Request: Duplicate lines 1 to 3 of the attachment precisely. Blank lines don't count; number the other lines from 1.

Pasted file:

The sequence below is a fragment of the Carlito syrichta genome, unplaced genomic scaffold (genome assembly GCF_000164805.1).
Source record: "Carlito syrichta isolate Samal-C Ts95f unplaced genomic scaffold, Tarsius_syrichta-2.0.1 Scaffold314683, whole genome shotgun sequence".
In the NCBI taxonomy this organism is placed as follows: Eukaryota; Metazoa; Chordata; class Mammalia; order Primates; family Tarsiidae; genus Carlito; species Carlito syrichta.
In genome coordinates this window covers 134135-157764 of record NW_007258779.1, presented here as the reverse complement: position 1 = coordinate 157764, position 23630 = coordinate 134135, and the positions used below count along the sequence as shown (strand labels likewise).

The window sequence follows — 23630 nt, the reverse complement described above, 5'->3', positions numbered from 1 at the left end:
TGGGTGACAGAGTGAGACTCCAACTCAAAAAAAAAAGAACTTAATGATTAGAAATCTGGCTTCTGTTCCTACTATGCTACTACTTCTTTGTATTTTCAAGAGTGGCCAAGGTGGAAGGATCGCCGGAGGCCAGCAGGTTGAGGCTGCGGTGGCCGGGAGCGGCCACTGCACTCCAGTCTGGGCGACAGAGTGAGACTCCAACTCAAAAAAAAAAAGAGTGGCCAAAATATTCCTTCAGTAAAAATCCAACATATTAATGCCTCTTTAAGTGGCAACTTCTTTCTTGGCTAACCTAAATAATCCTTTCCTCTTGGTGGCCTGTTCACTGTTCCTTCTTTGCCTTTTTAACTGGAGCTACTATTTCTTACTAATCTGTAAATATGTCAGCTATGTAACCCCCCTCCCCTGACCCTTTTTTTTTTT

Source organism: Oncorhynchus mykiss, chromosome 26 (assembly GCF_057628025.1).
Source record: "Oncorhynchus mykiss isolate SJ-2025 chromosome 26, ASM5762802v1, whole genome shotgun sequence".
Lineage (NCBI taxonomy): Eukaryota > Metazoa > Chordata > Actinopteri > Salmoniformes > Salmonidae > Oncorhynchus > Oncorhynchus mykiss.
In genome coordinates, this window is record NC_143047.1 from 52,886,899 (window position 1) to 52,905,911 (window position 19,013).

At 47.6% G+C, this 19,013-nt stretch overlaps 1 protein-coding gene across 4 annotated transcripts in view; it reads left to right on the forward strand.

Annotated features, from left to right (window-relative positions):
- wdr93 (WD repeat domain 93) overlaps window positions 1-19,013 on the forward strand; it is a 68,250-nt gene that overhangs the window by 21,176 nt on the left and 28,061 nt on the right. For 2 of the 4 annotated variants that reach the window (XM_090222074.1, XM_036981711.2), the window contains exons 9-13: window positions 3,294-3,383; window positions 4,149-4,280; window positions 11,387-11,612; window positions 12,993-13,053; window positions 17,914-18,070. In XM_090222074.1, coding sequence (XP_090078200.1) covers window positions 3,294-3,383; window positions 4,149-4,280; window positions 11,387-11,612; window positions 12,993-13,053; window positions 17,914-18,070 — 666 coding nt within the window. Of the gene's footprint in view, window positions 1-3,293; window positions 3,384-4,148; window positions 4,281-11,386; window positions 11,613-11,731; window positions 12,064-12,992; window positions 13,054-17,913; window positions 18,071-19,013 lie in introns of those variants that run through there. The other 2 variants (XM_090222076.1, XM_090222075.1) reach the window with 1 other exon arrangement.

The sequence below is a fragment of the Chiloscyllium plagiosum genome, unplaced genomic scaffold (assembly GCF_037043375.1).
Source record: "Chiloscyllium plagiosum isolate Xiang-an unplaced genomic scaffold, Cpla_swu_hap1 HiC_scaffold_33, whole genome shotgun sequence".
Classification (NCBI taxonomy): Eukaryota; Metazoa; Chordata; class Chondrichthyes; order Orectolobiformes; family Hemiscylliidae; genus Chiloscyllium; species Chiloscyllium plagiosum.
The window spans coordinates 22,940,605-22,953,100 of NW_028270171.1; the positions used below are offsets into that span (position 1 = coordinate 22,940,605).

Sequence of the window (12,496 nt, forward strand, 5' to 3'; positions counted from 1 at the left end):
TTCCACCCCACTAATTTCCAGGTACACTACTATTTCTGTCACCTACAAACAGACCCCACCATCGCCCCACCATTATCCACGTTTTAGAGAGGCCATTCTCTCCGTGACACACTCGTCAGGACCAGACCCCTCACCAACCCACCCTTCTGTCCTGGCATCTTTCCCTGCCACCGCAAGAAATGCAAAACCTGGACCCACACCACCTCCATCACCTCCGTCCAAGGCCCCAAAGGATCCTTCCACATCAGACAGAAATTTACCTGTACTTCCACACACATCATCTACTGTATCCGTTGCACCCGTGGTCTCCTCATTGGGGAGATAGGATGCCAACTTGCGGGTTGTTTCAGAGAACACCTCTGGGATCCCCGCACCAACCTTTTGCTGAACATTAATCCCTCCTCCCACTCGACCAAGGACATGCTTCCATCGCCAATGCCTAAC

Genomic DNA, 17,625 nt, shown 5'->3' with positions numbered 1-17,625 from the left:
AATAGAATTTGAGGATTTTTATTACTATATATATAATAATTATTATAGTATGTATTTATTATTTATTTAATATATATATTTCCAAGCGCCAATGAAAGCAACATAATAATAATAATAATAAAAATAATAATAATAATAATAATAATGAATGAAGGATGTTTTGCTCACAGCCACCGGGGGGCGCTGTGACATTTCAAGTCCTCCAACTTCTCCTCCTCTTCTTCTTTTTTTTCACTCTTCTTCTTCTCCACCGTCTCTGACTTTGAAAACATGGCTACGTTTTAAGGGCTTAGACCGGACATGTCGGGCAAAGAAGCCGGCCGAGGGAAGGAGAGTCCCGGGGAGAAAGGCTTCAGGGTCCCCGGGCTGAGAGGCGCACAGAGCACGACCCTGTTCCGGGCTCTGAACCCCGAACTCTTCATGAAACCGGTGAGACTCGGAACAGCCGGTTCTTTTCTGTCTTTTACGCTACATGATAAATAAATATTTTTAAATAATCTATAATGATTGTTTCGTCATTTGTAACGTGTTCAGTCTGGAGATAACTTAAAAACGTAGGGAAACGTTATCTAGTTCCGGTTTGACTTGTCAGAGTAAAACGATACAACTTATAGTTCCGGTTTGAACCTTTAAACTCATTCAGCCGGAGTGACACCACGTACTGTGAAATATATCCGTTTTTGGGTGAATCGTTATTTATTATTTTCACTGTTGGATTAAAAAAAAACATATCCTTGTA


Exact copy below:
The sequence below is a fragment of the Carlito syrichta genome, unplaced genomic scaffold (genome assembly GCF_000164805.1).
Source record: "Carlito syrichta isolate Samal-C Ts95f unplaced genomic scaffold, Tarsius_syrichta-2.0.1 Scaffold314683, whole genome shotgun sequence".
In the NCBI taxonomy this organism is placed as follows: Eukaryota; Metazoa; Chordata; class Mammalia; order Primates; family Tarsiidae; genus Carlito; species Carlito syrichta.